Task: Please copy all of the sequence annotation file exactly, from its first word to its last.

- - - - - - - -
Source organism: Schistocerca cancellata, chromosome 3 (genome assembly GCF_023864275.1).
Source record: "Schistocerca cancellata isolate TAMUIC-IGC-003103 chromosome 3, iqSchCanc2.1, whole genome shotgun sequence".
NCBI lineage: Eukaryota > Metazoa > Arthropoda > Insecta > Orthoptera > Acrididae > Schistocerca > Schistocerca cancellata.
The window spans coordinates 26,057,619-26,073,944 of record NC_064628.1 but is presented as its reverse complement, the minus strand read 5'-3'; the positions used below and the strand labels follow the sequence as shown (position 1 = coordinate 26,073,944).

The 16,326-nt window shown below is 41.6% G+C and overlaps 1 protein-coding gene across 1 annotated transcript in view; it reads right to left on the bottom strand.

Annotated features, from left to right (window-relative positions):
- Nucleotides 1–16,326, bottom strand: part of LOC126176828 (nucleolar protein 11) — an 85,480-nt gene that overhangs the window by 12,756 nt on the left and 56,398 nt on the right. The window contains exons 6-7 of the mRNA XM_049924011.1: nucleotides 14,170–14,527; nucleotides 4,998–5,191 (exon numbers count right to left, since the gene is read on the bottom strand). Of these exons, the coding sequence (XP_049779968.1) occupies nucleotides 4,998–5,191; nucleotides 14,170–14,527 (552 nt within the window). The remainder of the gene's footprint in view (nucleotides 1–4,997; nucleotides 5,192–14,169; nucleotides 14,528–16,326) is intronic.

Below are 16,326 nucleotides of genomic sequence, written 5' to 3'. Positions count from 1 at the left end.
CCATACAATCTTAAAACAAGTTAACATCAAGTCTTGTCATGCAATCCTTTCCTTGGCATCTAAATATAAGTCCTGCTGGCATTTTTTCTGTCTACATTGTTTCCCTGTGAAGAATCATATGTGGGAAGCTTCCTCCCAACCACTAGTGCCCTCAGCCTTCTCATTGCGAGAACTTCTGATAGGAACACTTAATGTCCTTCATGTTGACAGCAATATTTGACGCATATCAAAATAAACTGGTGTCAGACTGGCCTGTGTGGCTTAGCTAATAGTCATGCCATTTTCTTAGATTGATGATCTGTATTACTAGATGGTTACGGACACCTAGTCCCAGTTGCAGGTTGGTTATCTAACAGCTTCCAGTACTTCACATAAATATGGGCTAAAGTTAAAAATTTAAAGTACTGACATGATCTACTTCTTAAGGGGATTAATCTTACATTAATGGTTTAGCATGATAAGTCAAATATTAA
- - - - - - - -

Source organism: Schistocerca cancellata, chromosome 3 (genome assembly GCF_023864275.1).
Source record: "Schistocerca cancellata isolate TAMUIC-IGC-003103 chromosome 3, iqSchCanc2.1, whole genome shotgun sequence".
NCBI lineage: Eukaryota > Metazoa > Arthropoda > Insecta > Orthoptera > Acrididae > Schistocerca > Schistocerca cancellata.
The window spans coordinates 26,057,619-26,073,944 of record NC_064628.1 but is presented as its reverse complement, the minus strand read 5'-3'; the positions used below and the strand labels follow the sequence as shown (position 1 = coordinate 26,073,944).

The 16,326-nt window shown below is 41.6% G+C and overlaps 1 protein-coding gene across 1 annotated transcript in view; it reads right to left on the bottom strand.

Annotated features, from left to right (window-relative positions):
- Nucleotides 1–16,326, bottom strand: part of LOC126176828 (nucleolar protein 11) — an 85,480-nt gene that overhangs the window by 12,756 nt on the left and 56,398 nt on the right. The window contains exons 6-7 of the mRNA XM_049924011.1: nucleotides 14,170–14,527; nucleotides 4,998–5,191 (exon numbers count right to left, since the gene is read on the bottom strand). Of these exons, the coding sequence (XP_049779968.1) occupies nucleotides 4,998–5,191; nucleotides 14,170–14,527 (552 nt within the window). The remainder of the gene's footprint in view (nucleotides 1–4,997; nucleotides 5,192–14,169; nucleotides 14,528–16,326) is intronic.

Below are 16,326 nucleotides of genomic sequence, written 5' to 3'. Positions count from 1 at the left end.
CCATACAATCTTAAAACAAGTTAACATCAAGTCTTGTCATGCAATCCTTTCCTTGGCATCTAAATATAAGTCCTGCTGGCATTTTTTCTGTCTACATTGTTTCCCTGTGAAGAATCATATGTGGGAAGCTTCCTCCCAACCACTAGTGCCCTCAGCCTTCTCATTGCGAGAACTTCTGATAGGAACACTTAATGTCCTTCATGTTGACAGCAATATTTGACGCATATCAAAATAAACTGGTGTCAGACTGGCCTGTGTGGCTTAGCTAATAGTCATGCCATTTTCTTAGATTGATGATCTGTATTACTAGATGGTTACGGACACCTAGTCCCAGTTGCAGGTTGGTTATCTAACAGCTTCCAGTACTTCACATAAATATGGGCTAAAGTTAAAAATTTAAAGTACTGACATGATCTACTTCTTAAGGGGATTAATCTTACATTAATGGTTTAGCATGATAAGTCAAATATTAA